Building a Food Plant on a Short Schedule: 4 Ways to Fast-track Your Construction Project

In today’s increasingly fast-paced food and beverage industry, everyone wants their next facility built as soon as possible so it can start shipping product quickly. While hiring an experienced firm to design and build (or renovate) your plant is critical, there are things owners can do to ensure a project moves as efficiently as possible.

Success story: US Cold Storage

Stellar recently designed and built a food distribution facility for US Cold Storage in Laredo, Texas. The project had an aggressive schedule, and as the senior project manager, my job was to ensure we met those deadlines.

Despite a month of unexpected weather delays, we worked creatively and brought in additional crews that worked ten-hour days and six- to seven-day weeks. This allowed us to complete the project in only eight months, just in time to harvest Mexican strawberries.

A big part of that success was due to planning, flexibility and open communication from the US Cold Storage team. If you want to execute your next food plant construction project on a tight schedule, apply these best practices:

  • Define goals and requirements early on
  • Establish a point of contact and communicate often
  • Give your builder flexibility in sourcing subcontractors
  • Get the ball rolling with local government officials

Let’s look at how these practices accelerated the US Cold Storage project and how they can fast-track your next project.

Building a Food Plant on a Short Schedule: 4 Ways to Fast-track Your Construction Project

1. Define goals and requirements early on

Do some preparation before meeting with your contractor for the first time. The more you can bring to the table, the sooner you can hit the ground running.

Come prepared with:

  • A well-vetted floor plan for the building with your must-haves
  • A site plan showing your preferred building footprint, orientation, paving, etc.
  • A boundary/topographical survey of the property
  • A geotechnical report for the property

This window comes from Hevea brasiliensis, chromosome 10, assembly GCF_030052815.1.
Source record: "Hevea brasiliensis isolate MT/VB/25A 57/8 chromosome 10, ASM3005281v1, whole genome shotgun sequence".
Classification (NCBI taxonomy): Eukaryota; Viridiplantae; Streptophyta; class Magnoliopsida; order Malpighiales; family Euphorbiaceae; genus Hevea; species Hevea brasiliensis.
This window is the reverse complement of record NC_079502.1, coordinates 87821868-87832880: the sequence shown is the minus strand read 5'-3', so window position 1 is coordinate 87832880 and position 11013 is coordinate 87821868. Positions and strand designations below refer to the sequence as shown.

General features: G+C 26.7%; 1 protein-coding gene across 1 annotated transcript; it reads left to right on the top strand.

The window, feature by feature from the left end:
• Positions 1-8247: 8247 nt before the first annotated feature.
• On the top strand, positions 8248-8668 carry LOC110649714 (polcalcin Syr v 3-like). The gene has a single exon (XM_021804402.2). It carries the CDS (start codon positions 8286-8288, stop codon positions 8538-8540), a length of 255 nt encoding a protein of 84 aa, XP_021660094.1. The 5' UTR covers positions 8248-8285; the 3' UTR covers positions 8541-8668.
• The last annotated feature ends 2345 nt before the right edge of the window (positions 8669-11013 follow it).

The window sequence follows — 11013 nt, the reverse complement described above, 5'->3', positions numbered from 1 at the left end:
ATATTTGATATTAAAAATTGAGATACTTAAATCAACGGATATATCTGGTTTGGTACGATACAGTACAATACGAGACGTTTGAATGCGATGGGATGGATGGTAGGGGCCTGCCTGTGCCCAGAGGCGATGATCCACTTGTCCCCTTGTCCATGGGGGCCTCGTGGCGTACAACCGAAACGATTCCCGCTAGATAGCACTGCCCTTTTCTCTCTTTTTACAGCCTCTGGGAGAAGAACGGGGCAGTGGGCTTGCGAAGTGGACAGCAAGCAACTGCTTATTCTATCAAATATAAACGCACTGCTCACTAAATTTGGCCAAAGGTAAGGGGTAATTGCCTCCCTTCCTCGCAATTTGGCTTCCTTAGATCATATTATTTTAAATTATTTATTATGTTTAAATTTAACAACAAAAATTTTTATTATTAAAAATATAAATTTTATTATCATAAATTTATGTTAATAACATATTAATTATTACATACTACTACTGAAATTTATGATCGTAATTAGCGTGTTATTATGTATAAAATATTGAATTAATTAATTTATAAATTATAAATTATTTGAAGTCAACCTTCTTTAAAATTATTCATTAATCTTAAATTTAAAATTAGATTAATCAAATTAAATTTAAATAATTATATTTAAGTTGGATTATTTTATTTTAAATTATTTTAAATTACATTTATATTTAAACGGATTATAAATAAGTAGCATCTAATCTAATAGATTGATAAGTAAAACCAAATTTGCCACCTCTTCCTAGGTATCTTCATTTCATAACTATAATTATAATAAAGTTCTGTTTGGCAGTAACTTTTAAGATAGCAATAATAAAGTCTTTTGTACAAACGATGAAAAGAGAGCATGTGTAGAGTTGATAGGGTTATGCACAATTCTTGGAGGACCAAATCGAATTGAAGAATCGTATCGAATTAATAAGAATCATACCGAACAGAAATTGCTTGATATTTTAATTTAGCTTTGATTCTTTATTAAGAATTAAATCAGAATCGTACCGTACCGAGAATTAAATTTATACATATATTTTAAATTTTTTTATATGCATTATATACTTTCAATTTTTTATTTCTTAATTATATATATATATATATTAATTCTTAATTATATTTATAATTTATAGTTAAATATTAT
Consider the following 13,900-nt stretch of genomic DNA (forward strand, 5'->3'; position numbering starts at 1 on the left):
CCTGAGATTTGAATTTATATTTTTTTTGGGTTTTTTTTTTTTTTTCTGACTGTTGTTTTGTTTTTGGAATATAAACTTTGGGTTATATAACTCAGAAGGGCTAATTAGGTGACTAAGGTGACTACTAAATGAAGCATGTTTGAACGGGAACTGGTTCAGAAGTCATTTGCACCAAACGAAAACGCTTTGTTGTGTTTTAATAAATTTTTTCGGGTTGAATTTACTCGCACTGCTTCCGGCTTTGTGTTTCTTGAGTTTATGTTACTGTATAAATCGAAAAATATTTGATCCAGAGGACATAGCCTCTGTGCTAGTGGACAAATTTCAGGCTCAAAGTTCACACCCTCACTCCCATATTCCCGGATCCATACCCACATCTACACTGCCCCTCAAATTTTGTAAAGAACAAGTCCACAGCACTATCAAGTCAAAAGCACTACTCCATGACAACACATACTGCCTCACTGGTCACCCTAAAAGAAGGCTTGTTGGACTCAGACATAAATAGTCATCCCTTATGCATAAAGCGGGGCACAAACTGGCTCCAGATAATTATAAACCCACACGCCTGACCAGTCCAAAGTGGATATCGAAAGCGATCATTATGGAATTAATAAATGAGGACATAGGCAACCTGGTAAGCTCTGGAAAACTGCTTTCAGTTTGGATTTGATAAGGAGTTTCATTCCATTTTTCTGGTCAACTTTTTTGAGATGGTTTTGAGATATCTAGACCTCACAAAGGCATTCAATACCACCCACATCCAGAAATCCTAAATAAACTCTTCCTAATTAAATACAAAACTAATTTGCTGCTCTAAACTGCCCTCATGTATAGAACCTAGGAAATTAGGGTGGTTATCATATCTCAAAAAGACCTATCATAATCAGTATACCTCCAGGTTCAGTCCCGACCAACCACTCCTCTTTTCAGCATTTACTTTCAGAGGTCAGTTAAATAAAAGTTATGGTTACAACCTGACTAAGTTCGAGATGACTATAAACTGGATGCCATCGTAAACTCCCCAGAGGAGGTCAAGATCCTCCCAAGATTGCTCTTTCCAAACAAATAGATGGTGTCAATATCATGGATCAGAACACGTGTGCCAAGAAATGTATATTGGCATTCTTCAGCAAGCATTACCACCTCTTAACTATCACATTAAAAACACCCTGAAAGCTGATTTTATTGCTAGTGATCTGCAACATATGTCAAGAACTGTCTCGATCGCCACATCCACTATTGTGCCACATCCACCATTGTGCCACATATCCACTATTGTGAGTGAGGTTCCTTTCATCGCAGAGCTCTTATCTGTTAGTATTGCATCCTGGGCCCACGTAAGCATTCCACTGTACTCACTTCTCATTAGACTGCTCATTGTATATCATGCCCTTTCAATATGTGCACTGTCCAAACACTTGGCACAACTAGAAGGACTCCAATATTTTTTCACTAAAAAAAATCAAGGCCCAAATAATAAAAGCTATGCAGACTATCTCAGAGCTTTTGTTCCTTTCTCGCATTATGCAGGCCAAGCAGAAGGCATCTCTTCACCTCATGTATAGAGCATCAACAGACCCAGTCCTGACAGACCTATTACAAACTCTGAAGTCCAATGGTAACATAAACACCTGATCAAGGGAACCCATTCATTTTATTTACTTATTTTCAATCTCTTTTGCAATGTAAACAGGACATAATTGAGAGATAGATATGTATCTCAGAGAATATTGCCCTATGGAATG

• A good outline specification identifying major components of the project (dock equipment, type of roof system, finishes, storage rack requirements, insurance requirements, fire sprinkler requirements, refrigeration system/temperature requirements, lighting requirements, etc.)
  • An idea of your future plans and goals for growth

By doing some leg work, you’ll save your contracting firm time when building out specifics for your facility.

2. Establish a point of contact and communicate often

US Cold Storage designated a point person who served as a liaison between the company and the Stellar team. This representative wasn’t just a “traffic controller,” however — they had decision-making authority, which was crucial to keeping the project moving. There will be some occasions when approval is needed from a higher level, but selecting a point person who can make on-the-spot calls will help keep your project on track.

Of course, a liaison isn’t much help if they don’t communicate. Establish expectations for communication and make sure your point person is available to provide and receive updates. We often hold regularly scheduled conference calls between our team and the client’s representative to keep everyone on the same page — and timeline.

3. Give your builder flexibility in sourcing subcontractors

The more traditional approach to hiring subcontractors can be time consuming: The contractors spend weeks completing drawings, then those are sent to various subcontractors, the subs reply with quotes, a decision is made, the sub is hired…and then work begins.

If you’re trying to get your next facility up and running quickly, you’ll need to partner with a firm with a more efficient processand trust them to contract subs without unnecessary back-and-forth approvals.

For the US Cold Storage project, we worked with the owner to develop drawings, brought in our pre-vetted subcontractors to draw up a quick budget and then got the owner’s approval to move forward. Many disciplines such as steel and electrical have long lead times for materials. Involving these subs early in the project — especially at the design stage — accelerates the process and gets supplies to the job site much faster.

4. Get the ball rolling with local government officials

The leadership at US Cold Storage had already done some leg work with the city of Laredo before the project even began. They had been in touch with the mayor’s office and city leaders, which served two purposes:

  • They showed government officials how the facility would benefit the local economy, which established buy-in and a good working relationship
  • They gave them a heads up that this project was moving quickly, so that local officials could prepare

This made the permitting process much easier and helped the project get off the ground faster than it otherwise would have. Just because you haven’t selected a firm to build your facility yet, doesn’t mean you can’t start laying a foundation with the community where it will be.

In a hurry to get your next facility built? Your company could be our next success story. Call us at 904-260-2900 (toll free: 800-488-2900).


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